While you may not recognize all the potential benefits of exercising your options early, it’s wise to start planning. There are many factors to keep in mind, aside from the most obvious advantages, when considering when and how to exercise options. At Liquid Stock, we provide solutions that are tailored to meet your specific financial goals and needs. Reach out to our team to learn more about our solutions.

1 Upon death, the ability of an administrator to exercise is often lengthened to 1-year post-death, while after 90 days following the death the incentive stock options are statutorily recharacterized as non-qualified stock options.
2 On December 7, 2020 Squarespace declared an extraordinary dividend payable to all stockholders.
This blog post is intended for general informational and education purposes only.  Liquid Capital Management, LLC (together with its affiliates, “Liquid Stock”) makes no representations as to the accuracy of information in this post, and no representations or guarantees as to specific outcomes from relying on this post. No content in this post is intended or should be construed as tax, investment, legal or accounting advice by Liquid Stock, or as an offer to sell or solicitation of interest to purchase any securities offered by Liquid Stock. Liquid Stock does not provide tax or other financial, legal or regulatory advice to its transaction counterparties. Always consult with your investment, tax, and legal advisors before making important financial decisions. The terms of any Liquid Stock transaction may vary. Outcomes (including financial and tax outcomes) of any transaction will depend on factors including the timing and value of any liquidity event.  While reasonable steps have been taken to ensure that the information herein is accurate and up to date, no liability can be accepted for any errors or omissions. All views and information contained herein are as of the date hereof and subject to change. Information contained in third-party links has not been independently verified by Liquid Stock and inclusion of such links should not be interpreted as an endorsement or confirmation of the content therein. Prospective investors considering an investment in a Liquid Stock fund should not consider this content as fund marketing material.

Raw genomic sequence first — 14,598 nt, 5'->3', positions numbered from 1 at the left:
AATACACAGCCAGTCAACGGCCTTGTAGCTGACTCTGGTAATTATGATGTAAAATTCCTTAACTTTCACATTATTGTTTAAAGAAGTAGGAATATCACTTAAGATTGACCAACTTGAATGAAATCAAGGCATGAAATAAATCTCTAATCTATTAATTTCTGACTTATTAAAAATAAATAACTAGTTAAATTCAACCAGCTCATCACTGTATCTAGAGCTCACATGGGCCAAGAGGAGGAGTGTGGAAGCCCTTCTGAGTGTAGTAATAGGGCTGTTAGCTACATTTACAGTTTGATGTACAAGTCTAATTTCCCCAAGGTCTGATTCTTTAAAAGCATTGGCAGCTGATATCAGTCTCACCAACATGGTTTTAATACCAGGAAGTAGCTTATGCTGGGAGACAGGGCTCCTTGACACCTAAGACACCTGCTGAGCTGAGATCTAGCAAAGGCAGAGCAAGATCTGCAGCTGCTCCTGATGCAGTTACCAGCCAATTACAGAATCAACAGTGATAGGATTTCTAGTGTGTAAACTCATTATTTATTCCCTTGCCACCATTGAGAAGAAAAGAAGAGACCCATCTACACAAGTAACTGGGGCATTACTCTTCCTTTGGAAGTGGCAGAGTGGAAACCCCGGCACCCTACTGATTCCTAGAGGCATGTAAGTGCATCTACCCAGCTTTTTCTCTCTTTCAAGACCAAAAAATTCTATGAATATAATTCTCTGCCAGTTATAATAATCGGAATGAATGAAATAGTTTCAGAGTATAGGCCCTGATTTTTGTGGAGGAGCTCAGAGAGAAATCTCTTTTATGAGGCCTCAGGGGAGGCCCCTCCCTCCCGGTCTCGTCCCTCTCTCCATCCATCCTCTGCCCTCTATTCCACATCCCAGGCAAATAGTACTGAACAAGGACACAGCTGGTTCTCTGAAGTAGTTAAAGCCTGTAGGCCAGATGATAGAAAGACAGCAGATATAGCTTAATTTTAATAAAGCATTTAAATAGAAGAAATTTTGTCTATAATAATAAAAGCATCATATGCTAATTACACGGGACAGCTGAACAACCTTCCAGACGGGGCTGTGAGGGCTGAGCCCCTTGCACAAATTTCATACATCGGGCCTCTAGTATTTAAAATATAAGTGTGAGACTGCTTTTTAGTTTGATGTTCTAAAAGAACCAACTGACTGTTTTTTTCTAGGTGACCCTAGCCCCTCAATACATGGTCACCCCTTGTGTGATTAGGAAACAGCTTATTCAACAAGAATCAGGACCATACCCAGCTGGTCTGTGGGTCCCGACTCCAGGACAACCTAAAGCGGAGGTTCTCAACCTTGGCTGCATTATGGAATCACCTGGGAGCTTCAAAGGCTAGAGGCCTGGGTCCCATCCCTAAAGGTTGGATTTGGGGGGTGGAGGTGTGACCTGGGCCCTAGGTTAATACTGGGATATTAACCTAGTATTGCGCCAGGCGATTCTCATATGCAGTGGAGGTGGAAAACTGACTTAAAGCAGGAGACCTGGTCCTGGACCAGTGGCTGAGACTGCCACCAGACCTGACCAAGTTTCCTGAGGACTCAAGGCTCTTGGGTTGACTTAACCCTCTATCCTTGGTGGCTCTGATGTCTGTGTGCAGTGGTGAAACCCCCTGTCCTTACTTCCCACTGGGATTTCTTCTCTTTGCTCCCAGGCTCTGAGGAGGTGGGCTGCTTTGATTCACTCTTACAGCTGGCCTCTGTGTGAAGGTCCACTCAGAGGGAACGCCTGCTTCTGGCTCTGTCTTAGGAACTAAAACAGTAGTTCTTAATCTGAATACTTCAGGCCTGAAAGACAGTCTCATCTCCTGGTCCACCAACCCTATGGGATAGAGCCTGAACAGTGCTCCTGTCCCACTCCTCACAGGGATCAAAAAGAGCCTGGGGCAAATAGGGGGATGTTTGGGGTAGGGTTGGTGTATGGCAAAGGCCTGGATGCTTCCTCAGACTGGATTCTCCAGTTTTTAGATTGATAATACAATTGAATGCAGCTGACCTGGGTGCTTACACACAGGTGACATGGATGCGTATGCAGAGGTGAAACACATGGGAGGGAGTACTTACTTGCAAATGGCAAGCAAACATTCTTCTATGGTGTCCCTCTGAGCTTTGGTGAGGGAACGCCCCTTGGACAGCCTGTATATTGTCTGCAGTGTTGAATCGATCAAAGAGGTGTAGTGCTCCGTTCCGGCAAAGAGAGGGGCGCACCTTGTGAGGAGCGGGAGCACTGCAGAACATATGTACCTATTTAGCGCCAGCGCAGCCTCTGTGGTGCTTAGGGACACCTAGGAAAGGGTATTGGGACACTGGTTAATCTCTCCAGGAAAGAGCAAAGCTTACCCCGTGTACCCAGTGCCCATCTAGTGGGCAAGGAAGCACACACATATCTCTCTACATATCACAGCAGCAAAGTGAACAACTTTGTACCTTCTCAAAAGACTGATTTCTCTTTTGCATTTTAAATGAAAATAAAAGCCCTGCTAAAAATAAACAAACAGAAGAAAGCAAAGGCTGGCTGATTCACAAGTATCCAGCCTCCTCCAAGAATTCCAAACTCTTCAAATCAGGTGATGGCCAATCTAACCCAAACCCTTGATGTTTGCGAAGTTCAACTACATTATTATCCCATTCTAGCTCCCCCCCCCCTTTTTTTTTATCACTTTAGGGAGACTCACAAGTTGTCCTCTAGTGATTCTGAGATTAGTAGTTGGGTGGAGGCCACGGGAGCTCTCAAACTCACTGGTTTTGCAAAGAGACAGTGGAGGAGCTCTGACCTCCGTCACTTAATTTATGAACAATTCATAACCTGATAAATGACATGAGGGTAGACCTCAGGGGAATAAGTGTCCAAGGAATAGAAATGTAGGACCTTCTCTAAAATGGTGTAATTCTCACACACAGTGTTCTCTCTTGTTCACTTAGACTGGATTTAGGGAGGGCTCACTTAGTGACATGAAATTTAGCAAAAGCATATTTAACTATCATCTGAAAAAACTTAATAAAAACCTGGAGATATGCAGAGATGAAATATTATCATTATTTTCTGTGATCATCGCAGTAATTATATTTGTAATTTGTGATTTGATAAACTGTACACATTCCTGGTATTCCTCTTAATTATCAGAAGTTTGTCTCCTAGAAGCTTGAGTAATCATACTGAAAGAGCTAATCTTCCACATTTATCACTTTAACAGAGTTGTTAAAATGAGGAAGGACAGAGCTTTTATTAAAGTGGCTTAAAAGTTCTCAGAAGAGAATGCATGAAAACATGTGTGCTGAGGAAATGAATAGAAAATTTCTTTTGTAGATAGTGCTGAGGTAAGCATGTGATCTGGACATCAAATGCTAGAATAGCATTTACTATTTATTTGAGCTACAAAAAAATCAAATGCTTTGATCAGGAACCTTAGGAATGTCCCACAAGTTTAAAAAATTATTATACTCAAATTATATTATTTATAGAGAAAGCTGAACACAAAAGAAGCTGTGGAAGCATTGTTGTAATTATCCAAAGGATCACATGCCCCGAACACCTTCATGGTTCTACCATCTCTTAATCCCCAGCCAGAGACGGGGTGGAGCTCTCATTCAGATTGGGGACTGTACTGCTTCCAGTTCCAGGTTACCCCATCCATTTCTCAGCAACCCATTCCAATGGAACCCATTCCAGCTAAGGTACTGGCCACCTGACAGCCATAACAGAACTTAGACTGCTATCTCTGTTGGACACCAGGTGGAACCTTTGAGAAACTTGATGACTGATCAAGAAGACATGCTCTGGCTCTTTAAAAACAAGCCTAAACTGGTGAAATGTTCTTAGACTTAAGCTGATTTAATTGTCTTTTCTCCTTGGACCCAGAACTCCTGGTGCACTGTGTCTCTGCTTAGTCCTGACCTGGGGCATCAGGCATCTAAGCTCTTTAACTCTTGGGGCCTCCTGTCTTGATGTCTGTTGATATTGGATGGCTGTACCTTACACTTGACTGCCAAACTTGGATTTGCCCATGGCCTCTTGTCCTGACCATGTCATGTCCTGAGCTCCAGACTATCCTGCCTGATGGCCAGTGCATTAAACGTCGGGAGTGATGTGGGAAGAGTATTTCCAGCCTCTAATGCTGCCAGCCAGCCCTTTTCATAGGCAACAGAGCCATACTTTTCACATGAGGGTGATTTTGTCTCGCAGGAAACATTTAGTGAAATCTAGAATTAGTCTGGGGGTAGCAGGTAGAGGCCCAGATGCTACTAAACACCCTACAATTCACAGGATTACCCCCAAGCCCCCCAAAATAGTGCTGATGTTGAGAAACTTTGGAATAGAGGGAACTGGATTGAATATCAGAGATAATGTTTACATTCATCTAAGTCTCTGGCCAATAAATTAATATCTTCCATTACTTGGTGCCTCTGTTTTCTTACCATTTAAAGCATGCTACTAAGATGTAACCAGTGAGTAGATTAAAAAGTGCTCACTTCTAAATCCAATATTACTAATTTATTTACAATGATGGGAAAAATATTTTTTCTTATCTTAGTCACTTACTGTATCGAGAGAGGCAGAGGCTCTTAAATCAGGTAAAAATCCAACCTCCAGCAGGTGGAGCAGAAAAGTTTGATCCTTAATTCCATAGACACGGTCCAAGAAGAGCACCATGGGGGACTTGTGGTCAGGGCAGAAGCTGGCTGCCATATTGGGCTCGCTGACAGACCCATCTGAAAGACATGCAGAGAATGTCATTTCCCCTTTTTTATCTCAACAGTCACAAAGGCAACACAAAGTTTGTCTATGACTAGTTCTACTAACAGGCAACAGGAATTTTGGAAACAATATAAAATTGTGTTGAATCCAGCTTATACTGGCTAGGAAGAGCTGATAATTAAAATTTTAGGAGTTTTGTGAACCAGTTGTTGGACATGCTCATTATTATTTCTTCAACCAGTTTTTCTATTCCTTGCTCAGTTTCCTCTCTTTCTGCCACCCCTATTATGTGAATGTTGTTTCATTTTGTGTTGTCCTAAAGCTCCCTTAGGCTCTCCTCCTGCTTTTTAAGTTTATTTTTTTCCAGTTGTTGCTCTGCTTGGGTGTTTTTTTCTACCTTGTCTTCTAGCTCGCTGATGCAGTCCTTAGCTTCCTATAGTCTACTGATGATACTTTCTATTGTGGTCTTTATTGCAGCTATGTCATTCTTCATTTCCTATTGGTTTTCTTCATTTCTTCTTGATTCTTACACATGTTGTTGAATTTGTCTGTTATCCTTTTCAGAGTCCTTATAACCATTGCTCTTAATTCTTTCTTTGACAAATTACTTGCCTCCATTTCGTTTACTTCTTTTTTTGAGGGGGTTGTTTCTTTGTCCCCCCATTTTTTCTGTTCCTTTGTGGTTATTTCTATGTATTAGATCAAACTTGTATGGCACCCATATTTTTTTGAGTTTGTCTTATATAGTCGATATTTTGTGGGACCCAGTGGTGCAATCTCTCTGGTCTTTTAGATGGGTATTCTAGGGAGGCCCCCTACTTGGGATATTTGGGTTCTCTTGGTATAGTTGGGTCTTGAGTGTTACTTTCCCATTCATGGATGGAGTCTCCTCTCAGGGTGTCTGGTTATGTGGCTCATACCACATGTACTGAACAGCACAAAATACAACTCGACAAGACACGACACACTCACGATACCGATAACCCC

Shane Larkin

Founding Team Member at Liquid Stock, is an investment professional with an engineering background and MBA.